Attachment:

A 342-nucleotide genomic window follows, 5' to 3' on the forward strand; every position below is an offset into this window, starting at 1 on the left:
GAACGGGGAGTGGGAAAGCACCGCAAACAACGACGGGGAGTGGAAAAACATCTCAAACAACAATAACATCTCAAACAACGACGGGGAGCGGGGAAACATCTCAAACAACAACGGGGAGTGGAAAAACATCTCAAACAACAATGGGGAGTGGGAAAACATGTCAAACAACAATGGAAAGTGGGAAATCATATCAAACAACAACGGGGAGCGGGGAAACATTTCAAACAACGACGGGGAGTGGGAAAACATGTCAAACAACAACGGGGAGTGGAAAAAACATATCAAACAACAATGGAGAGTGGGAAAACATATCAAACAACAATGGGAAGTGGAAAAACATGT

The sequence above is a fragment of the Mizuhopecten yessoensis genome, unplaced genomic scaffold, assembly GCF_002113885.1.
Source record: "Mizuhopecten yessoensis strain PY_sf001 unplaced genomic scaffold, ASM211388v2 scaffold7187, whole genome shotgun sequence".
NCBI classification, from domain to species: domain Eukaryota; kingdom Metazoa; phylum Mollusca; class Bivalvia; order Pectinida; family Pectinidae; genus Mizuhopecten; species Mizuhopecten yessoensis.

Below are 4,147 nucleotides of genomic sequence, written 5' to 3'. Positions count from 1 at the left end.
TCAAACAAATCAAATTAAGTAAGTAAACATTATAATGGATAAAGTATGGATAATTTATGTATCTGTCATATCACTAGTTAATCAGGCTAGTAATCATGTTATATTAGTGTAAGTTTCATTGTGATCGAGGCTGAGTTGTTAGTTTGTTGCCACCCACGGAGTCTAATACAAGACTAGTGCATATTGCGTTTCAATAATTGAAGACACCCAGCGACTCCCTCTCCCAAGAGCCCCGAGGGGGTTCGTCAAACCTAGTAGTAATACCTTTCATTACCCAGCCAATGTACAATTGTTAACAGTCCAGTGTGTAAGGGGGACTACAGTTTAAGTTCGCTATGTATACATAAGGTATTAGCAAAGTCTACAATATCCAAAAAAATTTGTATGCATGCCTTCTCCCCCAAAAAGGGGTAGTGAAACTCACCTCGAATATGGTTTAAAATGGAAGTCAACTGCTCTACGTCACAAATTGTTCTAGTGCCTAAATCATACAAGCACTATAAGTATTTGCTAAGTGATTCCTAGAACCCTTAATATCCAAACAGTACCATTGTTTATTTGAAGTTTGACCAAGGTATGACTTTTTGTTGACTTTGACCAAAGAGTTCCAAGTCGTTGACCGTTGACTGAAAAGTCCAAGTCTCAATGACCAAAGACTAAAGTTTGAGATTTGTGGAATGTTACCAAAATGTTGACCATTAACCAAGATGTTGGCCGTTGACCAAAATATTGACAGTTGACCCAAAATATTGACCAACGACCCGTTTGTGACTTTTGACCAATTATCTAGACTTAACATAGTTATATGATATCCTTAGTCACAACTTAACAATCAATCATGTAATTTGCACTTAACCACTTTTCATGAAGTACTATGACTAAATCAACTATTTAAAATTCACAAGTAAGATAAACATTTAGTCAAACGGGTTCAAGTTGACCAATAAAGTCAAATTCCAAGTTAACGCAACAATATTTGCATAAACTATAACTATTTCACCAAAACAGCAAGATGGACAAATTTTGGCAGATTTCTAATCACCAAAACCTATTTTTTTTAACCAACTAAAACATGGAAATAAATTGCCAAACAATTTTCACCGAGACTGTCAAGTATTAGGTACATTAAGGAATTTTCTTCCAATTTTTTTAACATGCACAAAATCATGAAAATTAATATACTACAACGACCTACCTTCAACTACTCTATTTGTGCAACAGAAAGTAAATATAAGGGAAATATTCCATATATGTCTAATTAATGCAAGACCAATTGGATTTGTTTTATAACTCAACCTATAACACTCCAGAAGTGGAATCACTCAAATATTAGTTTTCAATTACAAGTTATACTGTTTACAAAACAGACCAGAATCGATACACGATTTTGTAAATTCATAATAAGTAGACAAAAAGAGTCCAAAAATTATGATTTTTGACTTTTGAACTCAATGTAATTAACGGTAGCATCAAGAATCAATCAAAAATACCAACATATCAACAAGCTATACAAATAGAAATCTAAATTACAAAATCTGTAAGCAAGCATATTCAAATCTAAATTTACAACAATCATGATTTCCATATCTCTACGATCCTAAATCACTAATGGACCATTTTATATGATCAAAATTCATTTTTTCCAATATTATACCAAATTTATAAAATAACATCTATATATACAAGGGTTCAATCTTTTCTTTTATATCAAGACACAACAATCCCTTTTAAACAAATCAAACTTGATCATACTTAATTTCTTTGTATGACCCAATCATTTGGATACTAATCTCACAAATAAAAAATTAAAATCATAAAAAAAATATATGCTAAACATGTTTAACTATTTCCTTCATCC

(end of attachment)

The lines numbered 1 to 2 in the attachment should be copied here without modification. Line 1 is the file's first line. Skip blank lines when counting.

A 342-nucleotide genomic window follows, 5' to 3' on the forward strand; every position below is an offset into this window, starting at 1 on the left:
GAACGGGGAGTGGGAAAGCACCGCAAACAACGACGGGGAGTGGAAAAACATCTCAAACAACAATAACATCTCAAACAACGACGGGGAGCGGGGAAACATCTCAAACAACAACGGGGAGTGGAAAAACATCTCAAACAACAATGGGGAGTGGGAAAACATGTCAAACAACAATGGAAAGTGGGAAATCATATCAAACAACAACGGGGAGCGGGGAAACATTTCAAACAACGACGGGGAGTGGGAAAACATGTCAAACAACAACGGGGAGTGGAAAAAACATATCAAACAACAATGGAGAGTGGGAAAACATATCAAACAACAATGGGAAGTGGAAAAACATGT